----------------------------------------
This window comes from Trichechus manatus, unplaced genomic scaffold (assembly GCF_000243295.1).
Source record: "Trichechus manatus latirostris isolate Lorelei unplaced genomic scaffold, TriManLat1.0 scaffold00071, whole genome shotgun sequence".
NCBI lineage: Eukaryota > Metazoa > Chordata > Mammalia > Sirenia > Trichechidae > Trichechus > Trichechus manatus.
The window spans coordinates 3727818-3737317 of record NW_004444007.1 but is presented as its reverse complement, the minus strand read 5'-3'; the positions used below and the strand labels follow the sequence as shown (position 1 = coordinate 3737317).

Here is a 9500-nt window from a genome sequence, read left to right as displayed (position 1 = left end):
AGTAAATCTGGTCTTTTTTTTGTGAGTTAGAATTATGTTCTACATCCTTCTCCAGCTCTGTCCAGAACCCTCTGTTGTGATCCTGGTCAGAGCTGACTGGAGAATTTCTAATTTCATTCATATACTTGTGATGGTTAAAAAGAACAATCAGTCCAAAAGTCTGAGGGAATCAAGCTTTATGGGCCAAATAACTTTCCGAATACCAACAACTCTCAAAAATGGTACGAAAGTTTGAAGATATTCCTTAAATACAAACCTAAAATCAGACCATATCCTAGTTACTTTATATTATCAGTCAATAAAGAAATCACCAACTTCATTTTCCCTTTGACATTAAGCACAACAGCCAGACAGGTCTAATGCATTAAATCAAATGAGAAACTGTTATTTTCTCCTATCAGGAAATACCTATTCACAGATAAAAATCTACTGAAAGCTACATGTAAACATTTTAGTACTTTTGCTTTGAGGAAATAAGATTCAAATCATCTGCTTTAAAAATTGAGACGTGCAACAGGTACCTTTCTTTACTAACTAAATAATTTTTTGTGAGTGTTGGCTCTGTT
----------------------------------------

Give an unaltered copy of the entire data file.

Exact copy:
This window comes from Trichechus manatus, unplaced genomic scaffold (assembly GCF_000243295.1).
Source record: "Trichechus manatus latirostris isolate Lorelei unplaced genomic scaffold, TriManLat1.0 scaffold00071, whole genome shotgun sequence".
NCBI lineage: Eukaryota > Metazoa > Chordata > Mammalia > Sirenia > Trichechidae > Trichechus > Trichechus manatus.
The window spans coordinates 3727818-3737317 of record NW_004444007.1 but is presented as its reverse complement, the minus strand read 5'-3'; the positions used below and the strand labels follow the sequence as shown (position 1 = coordinate 3737317).

Here is a 9500-nt window from a genome sequence, read left to right as displayed (position 1 = left end):
AGTAAATCTGGTCTTTTTTTTGTGAGTTAGAATTATGTTCTACATCCTTCTCCAGCTCTGTCCAGAACCCTCTGTTGTGATCCTGGTCAGAGCTGACTGGAGAATTTCTAATTTCATTCATATACTTGTGATGGTTAAAAAGAACAATCAGTCCAAAAGTCTGAGGGAATCAAGCTTTATGGGCCAAATAACTTTCCGAATACCAACAACTCTCAAAAATGGTACGAAAGTTTGAAGATATTCCTTAAATACAAACCTAAAATCAGACCATATCCTAGTTACTTTATATTATCAGTCAATAAAGAAATCACCAACTTCATTTTCCCTTTGACATTAAGCACAACAGCCAGACAGGTCTAATGCATTAAATCAAATGAGAAACTGTTATTTTCTCCTATCAGGAAATACCTATTCACAGATAAAAATCTACTGAAAGCTACATGTAAACATTTTAGTACTTTTGCTTTGAGGAAATAAGATTCAAATCATCTGCTTTAAAAATTGAGACGTGCAACAGGTACCTTTCTTTACTAACTAAATAATTTTTTGTGAGTGTTGGCTCTGTT